Here are some best practices you can employ to achieve sustainable organizational impact.
Rethink your purpose. Do you exist to train people or to help the organization reach goals? Sustainable organizational impact requires prolonged performance improvement outcomes verses “training” alone. Training or knowledge acquisition is a step in performance outcomes, but it is not the entire answer.
If we truly think of ourselves as a partner to the organization to reach goals, we will shift our focus to a longer range focus of performance outcomes or learning solutions that will impact organizational goals. This expands our efforts to include not only the training event, but also communication, coaching, providing informal learning tools and support, partnering with leaders to hold participants accountable.
Move from volume to value and align skill development with organizational needs. Because most of us will not get more staff or support to help us implement our expanded focus, we have to be truly focused on only doing the things that will obtain performance outcomes. This may mean cutting back on some services or classes.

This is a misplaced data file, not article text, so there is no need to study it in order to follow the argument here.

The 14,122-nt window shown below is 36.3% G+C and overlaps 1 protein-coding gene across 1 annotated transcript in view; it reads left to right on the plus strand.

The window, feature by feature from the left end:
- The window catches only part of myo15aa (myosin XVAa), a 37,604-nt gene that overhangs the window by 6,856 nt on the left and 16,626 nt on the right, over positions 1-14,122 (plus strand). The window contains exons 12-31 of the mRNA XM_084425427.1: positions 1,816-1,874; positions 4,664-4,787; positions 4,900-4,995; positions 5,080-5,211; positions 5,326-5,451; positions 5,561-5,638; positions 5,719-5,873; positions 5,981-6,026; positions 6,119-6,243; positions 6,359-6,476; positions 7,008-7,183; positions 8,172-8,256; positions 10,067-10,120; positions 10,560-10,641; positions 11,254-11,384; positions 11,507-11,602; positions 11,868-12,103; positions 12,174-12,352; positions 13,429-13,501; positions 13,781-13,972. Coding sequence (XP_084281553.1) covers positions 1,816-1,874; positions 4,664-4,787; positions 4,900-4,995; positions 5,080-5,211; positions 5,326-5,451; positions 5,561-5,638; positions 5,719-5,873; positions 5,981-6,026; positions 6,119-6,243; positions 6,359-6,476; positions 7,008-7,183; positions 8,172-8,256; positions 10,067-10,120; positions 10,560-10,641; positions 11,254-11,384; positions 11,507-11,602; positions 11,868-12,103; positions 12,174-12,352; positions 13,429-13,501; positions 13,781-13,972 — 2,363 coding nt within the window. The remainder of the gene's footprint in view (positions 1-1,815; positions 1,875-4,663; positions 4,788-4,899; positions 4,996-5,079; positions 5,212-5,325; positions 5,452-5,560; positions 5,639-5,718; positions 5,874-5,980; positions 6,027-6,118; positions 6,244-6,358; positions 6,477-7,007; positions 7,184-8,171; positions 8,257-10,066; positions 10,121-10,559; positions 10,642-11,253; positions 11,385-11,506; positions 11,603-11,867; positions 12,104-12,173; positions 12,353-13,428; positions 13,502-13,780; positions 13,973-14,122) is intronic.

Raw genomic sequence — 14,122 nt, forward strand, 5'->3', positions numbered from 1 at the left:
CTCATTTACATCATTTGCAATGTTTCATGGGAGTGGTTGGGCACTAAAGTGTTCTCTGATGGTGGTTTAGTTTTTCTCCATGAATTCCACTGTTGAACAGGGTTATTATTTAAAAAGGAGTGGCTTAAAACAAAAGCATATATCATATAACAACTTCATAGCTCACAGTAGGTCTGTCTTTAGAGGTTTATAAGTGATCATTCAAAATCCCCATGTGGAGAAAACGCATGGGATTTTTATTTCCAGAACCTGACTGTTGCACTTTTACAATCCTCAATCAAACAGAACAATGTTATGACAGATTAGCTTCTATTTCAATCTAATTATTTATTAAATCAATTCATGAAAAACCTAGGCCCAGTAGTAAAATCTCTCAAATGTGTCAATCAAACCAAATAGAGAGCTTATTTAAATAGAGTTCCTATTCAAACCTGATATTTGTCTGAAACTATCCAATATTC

Should you be offering all the classes that you now offer? To answer this you must first know what the goals are of your organization. Once you understand the goals, look at each course offering and ask yourself if this course, no matter how great it is, contributes to corporate outcomes. If you can’t answer yes, perhaps you should stop offering that class.
Think value, not volume. After you have reduced course offerings, ask what you can do to support the organization in meeting goals. Be specific in how you can contribute and be sure you can measure those results
For those of you in regulatory fields, there are classes that you must offer because you are required to do so. However, most of us offer the same mandatory classes year after year that cover the entire topic. Unless you have a specific need, you can usually meet mandatory requirements with a much reduced offering.
In either case, whether a course is mandatory or supportive of reaching corporate goals, you need to serve the right amount of information.